Pay in full
The Star editorial team may think that $10,000 in student debt relief is a good idea, but students who took out loans knew they had to pay them back. (Aug. 8, 5A, “Biden must deliver on promise to forgive federal student loan debt”) The board thinks I have to pay his debt as a taxpayer, but I say, “Not so fast.”
Not only did I pay off my student debt, but also that of someone I co-signed for when they defaulted. Should this program progress, I expect $10,000 as well.
Let’s remind ourselves that taxpayer money is not free money. Those of us who pay taxes contribute to these funds, and some people who blindly use those dollars to pay off someone else’s debt are so far removed from reality as to be absurd to me.
Bottom line: if you took out the loan, pay back the loan. Stop teaching people that they don’t have to take responsibility for their actions.
-Jim Wells, overland park
keep it together
Loose voters, Democrats and Republicans in Kansas formed a rare coalition last week as we firmly opposed an anti-abortion ballot measure. Amending the state’s constitution would have given state legislatures the power to make medical decisions related to pregnancy.
The lawmakers who have so proudly called for this change are backed by anti-abortion advocacy groups who have vowed to keep pushing for such government control. This is possible because their extremist politicians have a supermajority in our statehouse.
The Kansans have vigorously denounced our government’s attempt to interfere in our private lives, so will we all see that connection too?
Can I dream that Kansas voters will get together again this November to let these legislators pack their bags?
I hope so.
– Amber Hruska, overland park
Sens. Roger Marshall and Dick Durbin’s Credit Card Competition Act would limit the ability of credit unions, community banks, and other small card issuers to continue to offer low-cost, no-cost payment cards. (August 5, 6A, “Fighting Wall Street Banks With Credit Card Competition”)
The current system works for consumers, retailers and financial institutions. Consumers choose the card that suits them. Retailers offer convenient payment options and receive funds instantly, and financial institutions use exchange funds for consumer benefits, including fraud detection, credit monitoring and protection against fraudulent purchases.
That bill would allow retailers to choose the cheapest payment network regardless of its security, bringing bigger profits to big retailers who promised to pass interchange fee savings on to consumers — which they then never did.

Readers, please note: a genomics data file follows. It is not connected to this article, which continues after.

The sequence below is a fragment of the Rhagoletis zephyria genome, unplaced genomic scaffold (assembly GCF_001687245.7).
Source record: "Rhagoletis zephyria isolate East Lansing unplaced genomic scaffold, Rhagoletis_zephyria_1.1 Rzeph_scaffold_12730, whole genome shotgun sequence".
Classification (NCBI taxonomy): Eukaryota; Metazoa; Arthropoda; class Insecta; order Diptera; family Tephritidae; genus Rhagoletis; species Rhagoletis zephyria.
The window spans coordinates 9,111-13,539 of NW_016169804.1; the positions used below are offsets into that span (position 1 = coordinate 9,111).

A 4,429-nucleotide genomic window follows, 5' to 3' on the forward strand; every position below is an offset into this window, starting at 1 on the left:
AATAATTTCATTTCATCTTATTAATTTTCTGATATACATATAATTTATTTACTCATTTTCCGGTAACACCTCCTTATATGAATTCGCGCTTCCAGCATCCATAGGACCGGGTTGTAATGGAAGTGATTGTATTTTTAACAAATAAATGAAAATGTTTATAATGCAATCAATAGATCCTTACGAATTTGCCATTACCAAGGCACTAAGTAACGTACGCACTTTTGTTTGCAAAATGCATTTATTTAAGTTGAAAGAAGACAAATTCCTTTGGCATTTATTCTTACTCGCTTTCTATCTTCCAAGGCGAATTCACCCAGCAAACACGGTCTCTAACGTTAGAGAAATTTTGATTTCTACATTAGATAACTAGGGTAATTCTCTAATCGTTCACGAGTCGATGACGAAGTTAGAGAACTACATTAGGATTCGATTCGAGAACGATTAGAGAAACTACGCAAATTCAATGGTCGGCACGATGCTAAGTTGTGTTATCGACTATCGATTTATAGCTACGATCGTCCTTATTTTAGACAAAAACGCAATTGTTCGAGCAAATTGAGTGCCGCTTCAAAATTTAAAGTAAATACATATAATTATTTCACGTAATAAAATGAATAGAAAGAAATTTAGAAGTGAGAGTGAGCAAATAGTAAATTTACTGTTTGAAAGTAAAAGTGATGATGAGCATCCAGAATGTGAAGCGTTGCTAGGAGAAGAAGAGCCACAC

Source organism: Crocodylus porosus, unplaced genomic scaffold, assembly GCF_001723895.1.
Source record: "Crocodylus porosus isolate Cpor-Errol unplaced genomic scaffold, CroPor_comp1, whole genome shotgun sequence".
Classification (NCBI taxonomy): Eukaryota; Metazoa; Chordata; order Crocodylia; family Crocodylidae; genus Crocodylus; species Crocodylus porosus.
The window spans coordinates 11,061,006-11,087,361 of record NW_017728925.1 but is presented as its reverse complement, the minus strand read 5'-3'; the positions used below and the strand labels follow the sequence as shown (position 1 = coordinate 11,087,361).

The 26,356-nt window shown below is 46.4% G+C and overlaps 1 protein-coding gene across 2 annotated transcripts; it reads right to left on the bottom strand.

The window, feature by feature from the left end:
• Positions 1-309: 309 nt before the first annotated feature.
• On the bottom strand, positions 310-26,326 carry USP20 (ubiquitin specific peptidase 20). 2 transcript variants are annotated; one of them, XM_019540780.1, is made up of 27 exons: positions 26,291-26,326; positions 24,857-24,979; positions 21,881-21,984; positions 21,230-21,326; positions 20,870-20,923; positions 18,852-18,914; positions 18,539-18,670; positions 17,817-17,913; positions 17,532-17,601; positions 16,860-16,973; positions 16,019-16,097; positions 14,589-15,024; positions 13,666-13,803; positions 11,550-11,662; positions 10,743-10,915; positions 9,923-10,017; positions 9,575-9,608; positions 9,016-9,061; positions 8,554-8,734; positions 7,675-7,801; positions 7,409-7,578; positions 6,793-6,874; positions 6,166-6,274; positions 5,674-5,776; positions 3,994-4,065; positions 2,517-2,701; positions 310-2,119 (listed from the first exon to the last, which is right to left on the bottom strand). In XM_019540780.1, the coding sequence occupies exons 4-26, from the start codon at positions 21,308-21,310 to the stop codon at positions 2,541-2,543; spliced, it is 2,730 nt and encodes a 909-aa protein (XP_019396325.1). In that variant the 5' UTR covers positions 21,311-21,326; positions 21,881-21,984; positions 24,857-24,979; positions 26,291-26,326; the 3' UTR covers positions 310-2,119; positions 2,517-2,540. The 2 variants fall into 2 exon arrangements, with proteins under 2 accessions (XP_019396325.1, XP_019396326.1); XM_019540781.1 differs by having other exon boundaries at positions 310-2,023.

Improving the payment ecosystem means investing in technology to make it faster and more secure. Instead, this bill would allow the country’s largest retailers to bypass established secure payment networks at the expense of consumers and small businesses.
We must ensure that every entity with access to consumer credit card information is equally responsible for preventing fraud, which is disruptive and costly to consumers. For years, credit unions have been begging Congress for these kinds of privacy laws. Instead, the Credit Card Competition Act undermines consumer security.
-James Nastars, Chairman of the Board, Heartland Credit Union Association, Wichita
This weekend, we celebrate Jackie Robinson and Negro Leagues baseball when the Royals don 1945 Kansas City Monarchs uniforms when they take on the Los Angeles Dodgers. I have a very special memory. As a young newsboy from St. Paul, Minnesota, I won a trip to Milwaukee to watch my favorite team, the Brooklyn Dodgers, play the Milwaukee Braves. It was special because the St. Paul Saints were a Dodgers farm club and I knew a lot of the players.
It was a double header and when the first game was over, Jackie Robinson came up to us. He stopped and commented on our cheers for the Dodgers. He spent time chatting with a group of white boys and shook hands with each one. That was very special.
-Steve Burger, Kansas City
On the same page
You in the Star editorial team were in great excitement the other day that Spire Energy was digging newly paved roads. (August 5, 6A, “Spire needs to stop digging up brand new pavement”) On Wednesday, I saw a crew from the city water board digging up the newly paved Meyer Boulevard. What do you say?
What Kansas City needs is some sort of clearinghouse to coordinate the city’s plans for redevelopment and the utilities’ plans for digging in the streets.
– Charles Frisbie, Kansas City